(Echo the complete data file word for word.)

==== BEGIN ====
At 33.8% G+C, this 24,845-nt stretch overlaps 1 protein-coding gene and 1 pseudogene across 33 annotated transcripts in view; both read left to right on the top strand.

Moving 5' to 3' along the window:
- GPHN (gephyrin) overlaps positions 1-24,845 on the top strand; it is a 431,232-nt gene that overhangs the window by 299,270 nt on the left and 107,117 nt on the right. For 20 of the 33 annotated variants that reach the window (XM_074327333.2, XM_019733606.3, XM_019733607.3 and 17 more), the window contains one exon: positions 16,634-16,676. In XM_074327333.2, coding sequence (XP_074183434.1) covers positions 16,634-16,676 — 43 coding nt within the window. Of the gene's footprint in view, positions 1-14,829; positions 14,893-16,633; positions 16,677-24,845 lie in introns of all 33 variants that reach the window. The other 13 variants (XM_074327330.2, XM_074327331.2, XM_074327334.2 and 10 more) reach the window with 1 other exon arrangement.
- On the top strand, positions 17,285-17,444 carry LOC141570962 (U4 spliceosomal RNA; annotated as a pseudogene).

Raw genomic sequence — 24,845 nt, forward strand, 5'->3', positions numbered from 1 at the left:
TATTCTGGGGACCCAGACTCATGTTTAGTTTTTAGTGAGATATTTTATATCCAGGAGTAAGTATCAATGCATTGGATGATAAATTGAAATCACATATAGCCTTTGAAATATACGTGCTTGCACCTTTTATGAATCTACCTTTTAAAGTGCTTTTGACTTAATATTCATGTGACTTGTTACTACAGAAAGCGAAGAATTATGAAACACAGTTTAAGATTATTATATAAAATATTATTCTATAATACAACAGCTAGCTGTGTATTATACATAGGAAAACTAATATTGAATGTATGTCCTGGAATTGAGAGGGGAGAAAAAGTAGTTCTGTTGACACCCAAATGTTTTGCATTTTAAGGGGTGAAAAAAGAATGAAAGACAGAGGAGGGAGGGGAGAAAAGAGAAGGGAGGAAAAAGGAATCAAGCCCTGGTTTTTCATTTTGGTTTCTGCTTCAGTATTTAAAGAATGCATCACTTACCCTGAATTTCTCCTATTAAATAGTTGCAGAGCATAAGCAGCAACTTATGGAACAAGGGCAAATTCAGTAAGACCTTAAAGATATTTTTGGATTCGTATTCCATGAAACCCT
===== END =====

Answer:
At 33.8% G+C, this 24,845-nt stretch overlaps 1 protein-coding gene and 1 pseudogene across 33 annotated transcripts in view; both read left to right on the top strand.

Moving 5' to 3' along the window:
- GPHN (gephyrin) overlaps positions 1-24,845 on the top strand; it is a 431,232-nt gene that overhangs the window by 299,270 nt on the left and 107,117 nt on the right. For 20 of the 33 annotated variants that reach the window (XM_074327333.2, XM_019733606.3, XM_019733607.3 and 17 more), the window contains one exon: positions 16,634-16,676. In XM_074327333.2, coding sequence (XP_074183434.1) covers positions 16,634-16,676 — 43 coding nt within the window. Of the gene's footprint in view, positions 1-14,829; positions 14,893-16,633; positions 16,677-24,845 lie in introns of all 33 variants that reach the window. The other 13 variants (XM_074327330.2, XM_074327331.2, XM_074327334.2 and 10 more) reach the window with 1 other exon arrangement.
- On the top strand, positions 17,285-17,444 carry LOC141570962 (U4 spliceosomal RNA; annotated as a pseudogene).

Raw genomic sequence — 24,845 nt, forward strand, 5'->3', positions numbered from 1 at the left:
TATTCTGGGGACCCAGACTCATGTTTAGTTTTTAGTGAGATATTTTATATCCAGGAGTAAGTATCAATGCATTGGATGATAAATTGAAATCACATATAGCCTTTGAAATATACGTGCTTGCACCTTTTATGAATCTACCTTTTAAAGTGCTTTTGACTTAATATTCATGTGACTTGTTACTACAGAAAGCGAAGAATTATGAAACACAGTTTAAGATTATTATATAAAATATTATTCTATAATACAACAGCTAGCTGTGTATTATACATAGGAAAACTAATATTGAATGTATGTCCTGGAATTGAGAGGGGAGAAAAAGTAGTTCTGTTGACACCCAAATGTTTTGCATTTTAAGGGGTGAAAAAAGAATGAAAGACAGAGGAGGGAGGGGAGAAAAGAGAAGGGAGGAAAAAGGAATCAAGCCCTGGTTTTTCATTTTGGTTTCTGCTTCAGTATTTAAAGAATGCATCACTTACCCTGAATTTCTCCTATTAAATAGTTGCAGAGCATAAGCAGCAACTTATGGAACAAGGGCAAATTCAGTAAGACCTTAAAGATATTTTTGGATTCGTATTCCATGAAACCCT